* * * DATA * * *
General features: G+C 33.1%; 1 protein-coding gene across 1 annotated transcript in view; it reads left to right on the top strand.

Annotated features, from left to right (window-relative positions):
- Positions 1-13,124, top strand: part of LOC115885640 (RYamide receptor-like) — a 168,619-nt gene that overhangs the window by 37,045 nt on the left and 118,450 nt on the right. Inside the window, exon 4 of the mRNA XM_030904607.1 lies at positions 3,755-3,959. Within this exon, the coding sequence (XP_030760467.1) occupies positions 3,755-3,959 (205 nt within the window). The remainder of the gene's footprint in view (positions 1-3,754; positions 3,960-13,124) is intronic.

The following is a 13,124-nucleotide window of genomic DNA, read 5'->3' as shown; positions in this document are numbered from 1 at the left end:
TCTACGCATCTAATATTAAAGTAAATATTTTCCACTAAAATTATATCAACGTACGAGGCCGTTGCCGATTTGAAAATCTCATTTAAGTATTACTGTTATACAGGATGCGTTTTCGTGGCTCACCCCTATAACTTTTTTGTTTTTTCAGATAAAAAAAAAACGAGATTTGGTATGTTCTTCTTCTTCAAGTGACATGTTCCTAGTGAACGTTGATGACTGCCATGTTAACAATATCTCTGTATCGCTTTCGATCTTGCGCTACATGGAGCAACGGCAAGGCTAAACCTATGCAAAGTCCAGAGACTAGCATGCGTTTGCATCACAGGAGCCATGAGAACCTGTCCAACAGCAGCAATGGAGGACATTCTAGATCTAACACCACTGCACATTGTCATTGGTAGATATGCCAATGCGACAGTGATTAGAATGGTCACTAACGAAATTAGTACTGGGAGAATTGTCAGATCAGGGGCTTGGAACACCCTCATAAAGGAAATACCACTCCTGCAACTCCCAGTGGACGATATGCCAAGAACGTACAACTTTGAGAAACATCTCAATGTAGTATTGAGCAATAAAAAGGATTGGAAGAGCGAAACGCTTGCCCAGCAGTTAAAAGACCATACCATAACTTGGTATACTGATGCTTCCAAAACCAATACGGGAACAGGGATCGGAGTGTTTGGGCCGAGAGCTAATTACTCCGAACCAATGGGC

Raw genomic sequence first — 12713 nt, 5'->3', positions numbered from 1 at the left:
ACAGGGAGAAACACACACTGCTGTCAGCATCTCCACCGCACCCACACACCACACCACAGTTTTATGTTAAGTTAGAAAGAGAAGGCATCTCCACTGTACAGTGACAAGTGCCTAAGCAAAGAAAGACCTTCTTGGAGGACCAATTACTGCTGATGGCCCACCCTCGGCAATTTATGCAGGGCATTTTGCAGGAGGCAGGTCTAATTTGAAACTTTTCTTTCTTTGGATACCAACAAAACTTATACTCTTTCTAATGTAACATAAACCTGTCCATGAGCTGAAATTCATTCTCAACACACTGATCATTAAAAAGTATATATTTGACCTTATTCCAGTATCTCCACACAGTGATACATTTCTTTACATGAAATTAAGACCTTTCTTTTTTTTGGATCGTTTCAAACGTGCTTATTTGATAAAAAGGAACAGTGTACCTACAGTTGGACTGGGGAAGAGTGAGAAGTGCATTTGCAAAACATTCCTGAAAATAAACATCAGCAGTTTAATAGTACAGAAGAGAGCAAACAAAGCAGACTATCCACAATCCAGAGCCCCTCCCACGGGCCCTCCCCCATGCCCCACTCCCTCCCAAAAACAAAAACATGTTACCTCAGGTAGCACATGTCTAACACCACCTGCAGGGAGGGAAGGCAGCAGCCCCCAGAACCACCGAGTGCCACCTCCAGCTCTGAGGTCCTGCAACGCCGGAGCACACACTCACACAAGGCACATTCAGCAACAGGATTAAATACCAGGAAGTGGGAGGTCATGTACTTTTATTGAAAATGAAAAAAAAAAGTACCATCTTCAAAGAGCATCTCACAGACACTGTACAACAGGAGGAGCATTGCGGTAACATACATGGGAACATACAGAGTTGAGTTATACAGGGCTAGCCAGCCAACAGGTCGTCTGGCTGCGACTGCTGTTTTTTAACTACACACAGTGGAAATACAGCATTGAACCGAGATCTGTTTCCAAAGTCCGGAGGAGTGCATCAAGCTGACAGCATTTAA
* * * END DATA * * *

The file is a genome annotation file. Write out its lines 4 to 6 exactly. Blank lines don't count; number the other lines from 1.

The following is a 13,124-nucleotide window of genomic DNA, read 5'->3' as shown; positions in this document are numbered from 1 at the left end:
TCTACGCATCTAATATTAAAGTAAATATTTTCCACTAAAATTATATCAACGTACGAGGCCGTTGCCGATTTGAAAATCTCATTTAAGTATTACTGTTATACAGGATGCGTTTTCGTGGCTCACCCCTATAACTTTTTTGTTTTTTCAGATAAAAAAAAAACGAGATTTGGTATGTTCTTCTTCTTCAAGTGACATGTTCCTAGTGAACGTTGATGACTGCCATGTTAACAATATCTCTGTATCGCTTTCGATCTTGCGCTACATGGAGCAACGGCAAGGCTAAACCTATGCAAAGTCCAGAGACTAGCATGCGTTTGCATCACAGGAGCCATGAGAACCTGTCCAACAGCAGCAATGGAGGACATTCTAGATCTAACACCACTGCACATTGTCATTGGTAGATATGCCAATGCGACAGTGATTAGAATGGTCACTAACGAAATTAGTACTGGGAGAATTGTCAGATCAGGGGCTTGGAACACCCTCATAAAGGAAATACCACTCCTGCAACTCCCAGTGGACGATATGCCAAGAACGTACAACTTTGAGAAACATCTCAATGTAGTATTGAGCAATAAAAAGGATTGGAAGAGCGAAACGCTTGCCCAGCAGTTAAAAGACCATACCATAACTTGGTATACTGATGCTTCCAAAACCAATACGGGAACAGGGATCGGAGTGTTTGGGCCGAGAGCTAATTACTCCGAACCAATGGGC

Raw genomic sequence first — 12713 nt, 5'->3', positions numbered from 1 at the left: